Performers say its a big step for a rural community: Utah State University hosts its first drag show

(Francisco Kjolseth | The Salt Lake Tribune) Bryson LaBar, left, a.k.a. Madame LaCrude, gets a big hug from Larissa Washburn following his drag queen performance at Utah State University.

It took Tyler Jones several hours, three sets of fake eyelashes, a towering blond wig and a pair of 6-inch stilettos to become Anya Bacon. Oh, and a pair of couch cushions that he reconfigured into “new lady hips.”

“Honey,” Bacon declared in a cheeky drawl when the transformation was done, “I look good.”

She danced toward the stage, lining up behind the black curtain, and when her name was called, strutted out to lip sync to her favorite Lily Allen song: “F You.” And while it was fabulous and a little bit frisky, the performance was also historic.

It was the first time Utah State University, a largely conservative and relatively agricultural school in Logan, has ever held a drag show on its campus.

“It was such a moving experience for me,” said Jones, the USU student who performs as Bacon in drag. “It’s such a big step for our little rural community.”

The event, hosted last week by the school’s housing office, featured 10 performers, mostly students, as part of a discussion of drag culture and the LGBTQ community. Those onstage danced, sang and answered questions about what it means to them to perform a gender identity as a drag queen or king.

Nearly 1,000 people filled the ballroom of the campus student center to watch, bringing in hundreds more chairs and cramming into the standing room at the back. They shrieked and cheered for much of the two-hour show. A few in the audience kicked up their own heels in support.

“It was just amazing to see how much passion and love there was,” said Hannah McDonald, a resident assistant who helped plan the event. “It was important for people to see and recognize that this community exists here.”

Jones cried at the warm response, but not until after the show was over, of course. Because as he repeated to himself backstage, “I spent 2½ hours putting this face on; I’m not going to cry it off.” He started performing drag a little more than a year ago and has done three other shows in Logan — the only three ever done in the town — all of which he helped plan and organize. He’s been largely responsible for creating the drag scene here in northern Utah’s Cache Valley after watching the popular television show “RuPaul’s Drag Race.”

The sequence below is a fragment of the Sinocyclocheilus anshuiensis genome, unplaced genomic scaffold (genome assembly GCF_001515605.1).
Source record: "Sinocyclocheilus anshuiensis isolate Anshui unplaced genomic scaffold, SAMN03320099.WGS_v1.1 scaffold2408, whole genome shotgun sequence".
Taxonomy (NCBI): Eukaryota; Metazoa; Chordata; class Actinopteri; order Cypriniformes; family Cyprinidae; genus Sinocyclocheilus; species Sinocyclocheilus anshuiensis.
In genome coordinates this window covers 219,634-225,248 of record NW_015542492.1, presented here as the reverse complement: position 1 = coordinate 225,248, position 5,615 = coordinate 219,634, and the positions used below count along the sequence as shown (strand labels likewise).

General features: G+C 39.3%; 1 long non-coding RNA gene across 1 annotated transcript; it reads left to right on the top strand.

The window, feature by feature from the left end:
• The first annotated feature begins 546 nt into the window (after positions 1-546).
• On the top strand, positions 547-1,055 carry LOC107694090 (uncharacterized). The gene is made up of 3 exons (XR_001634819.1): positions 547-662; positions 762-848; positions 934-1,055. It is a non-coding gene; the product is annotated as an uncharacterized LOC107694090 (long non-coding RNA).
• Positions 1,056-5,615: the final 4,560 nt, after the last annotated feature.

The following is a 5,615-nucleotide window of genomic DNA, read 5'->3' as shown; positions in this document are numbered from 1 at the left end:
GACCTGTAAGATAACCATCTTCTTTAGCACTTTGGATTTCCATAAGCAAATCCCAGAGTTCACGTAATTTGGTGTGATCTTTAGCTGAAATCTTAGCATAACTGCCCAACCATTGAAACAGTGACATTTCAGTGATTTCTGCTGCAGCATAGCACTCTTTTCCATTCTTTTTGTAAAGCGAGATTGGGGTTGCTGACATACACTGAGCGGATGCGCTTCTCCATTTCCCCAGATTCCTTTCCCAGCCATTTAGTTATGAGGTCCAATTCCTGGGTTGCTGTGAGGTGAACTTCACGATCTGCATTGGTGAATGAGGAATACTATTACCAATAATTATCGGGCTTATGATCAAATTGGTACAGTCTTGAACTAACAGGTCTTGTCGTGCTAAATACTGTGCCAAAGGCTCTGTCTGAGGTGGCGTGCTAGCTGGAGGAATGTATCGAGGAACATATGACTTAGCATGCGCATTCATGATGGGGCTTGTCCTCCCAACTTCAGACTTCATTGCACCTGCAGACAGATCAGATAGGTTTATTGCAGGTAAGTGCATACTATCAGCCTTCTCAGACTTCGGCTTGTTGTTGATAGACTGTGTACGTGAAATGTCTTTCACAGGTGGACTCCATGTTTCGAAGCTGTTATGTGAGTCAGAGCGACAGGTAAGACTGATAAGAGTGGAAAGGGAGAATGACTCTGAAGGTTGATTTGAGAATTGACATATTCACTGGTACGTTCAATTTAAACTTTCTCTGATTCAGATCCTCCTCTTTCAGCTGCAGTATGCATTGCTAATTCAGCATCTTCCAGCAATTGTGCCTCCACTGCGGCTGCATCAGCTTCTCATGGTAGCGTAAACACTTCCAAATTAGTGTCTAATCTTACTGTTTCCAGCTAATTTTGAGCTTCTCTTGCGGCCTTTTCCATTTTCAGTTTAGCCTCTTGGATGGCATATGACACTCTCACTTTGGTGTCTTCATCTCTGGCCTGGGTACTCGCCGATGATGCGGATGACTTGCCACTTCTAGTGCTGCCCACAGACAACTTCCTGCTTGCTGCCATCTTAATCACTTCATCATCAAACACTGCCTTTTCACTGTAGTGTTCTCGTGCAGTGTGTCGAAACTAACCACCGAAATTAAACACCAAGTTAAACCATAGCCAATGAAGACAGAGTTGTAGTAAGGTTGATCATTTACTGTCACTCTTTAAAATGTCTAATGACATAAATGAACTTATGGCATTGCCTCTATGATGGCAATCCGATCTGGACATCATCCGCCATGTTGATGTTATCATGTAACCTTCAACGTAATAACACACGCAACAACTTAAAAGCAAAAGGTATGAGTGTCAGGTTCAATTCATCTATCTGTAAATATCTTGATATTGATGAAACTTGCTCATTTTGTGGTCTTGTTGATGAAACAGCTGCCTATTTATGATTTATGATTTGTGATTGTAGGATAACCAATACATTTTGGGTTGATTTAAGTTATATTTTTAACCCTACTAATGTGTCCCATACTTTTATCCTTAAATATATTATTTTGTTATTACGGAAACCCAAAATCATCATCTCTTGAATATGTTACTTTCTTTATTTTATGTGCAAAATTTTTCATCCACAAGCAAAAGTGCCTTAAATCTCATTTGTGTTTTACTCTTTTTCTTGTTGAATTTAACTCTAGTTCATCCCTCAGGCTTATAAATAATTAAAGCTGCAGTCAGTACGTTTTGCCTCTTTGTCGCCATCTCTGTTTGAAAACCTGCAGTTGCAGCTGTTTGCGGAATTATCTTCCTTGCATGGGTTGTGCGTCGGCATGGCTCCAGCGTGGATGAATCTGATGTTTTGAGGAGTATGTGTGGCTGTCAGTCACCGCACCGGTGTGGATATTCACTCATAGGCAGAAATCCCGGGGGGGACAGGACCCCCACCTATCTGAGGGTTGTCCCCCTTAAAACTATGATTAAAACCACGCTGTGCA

But it’s been slow to catch on, Jones said, and sometimes hard for this tight-knit community to understand what the form of self-expression is really about.

“I identify as male, but I also cannot deny that there is a part of me that I can express as a woman,” he explained.

It’s become even more important and more of a challenge, he said, with President Donald Trump in office. During his tenure, Trump has made several attempts to roll back the recognition of and the protections for members of the LGBTQ community, including looking to limit gender based on a person’s genitalia at birth, trying to ban transgender people from serving in the military and challenging their civil rights under the Affordable Care Act.

Jones held up a sign during the performance declaring, “We won’t be erased.” It included a drawing of Trump with a red X through his face. The act is as much about politics as it is about gender.

“With how much is happening in the White House and how much he’s doing against our community,” he explained, “in my own sort of way, this is me fighting back a little bit.”

Jones got ready backstage with the other performers, the bathrooms bustling with half-dressed drag queens, some wearing more makeup than clothes. Sequined dresses and something described as “a swimsuit with arms” hung on racks ready for the second act. A few performers rehearsed the choruses of Lady Gaga songs.

Jared Espiritu, who performed as Aliyah, practiced toe touches in white strappy heels. The nursing student had done drag once before in Logan and wanted to bring more attention to what he says is a marginalized group.

“I feel like I can reconstruct who I want to be with it,” he said. “I have the opportunity to create a character.”

In her first act, Aliyah wore a mannequin head — named Ornacia — strapped on top of her own head and a glittery purple cape. Audience members danced in the aisles and threw dollar bills on the stage (which were donated to the local LGBTQ groups in the county). For her second act, she wore a spandex rainbow one-piece and a thick brown wig.

Performing on campus, Espiritu said, made him feel accepted and gave him more confidence. He was happy to be a part of the show — and for the opportunity to showcase his handmade costumes that “accentuate everything that needs to be accentuated.”

The other performers, too, boasted about their outfits. One named Nancy Raygun made a dress out of Christmas sweaters she found at the thrift store. Jones tore up his sofa to create curvy hips. Emcee Alexis Cooper, Miss USU 2018, painted on a beard using a full tube of mascara and an eyebrow pencil.

The event made history for Utah State. And honey, it looked good.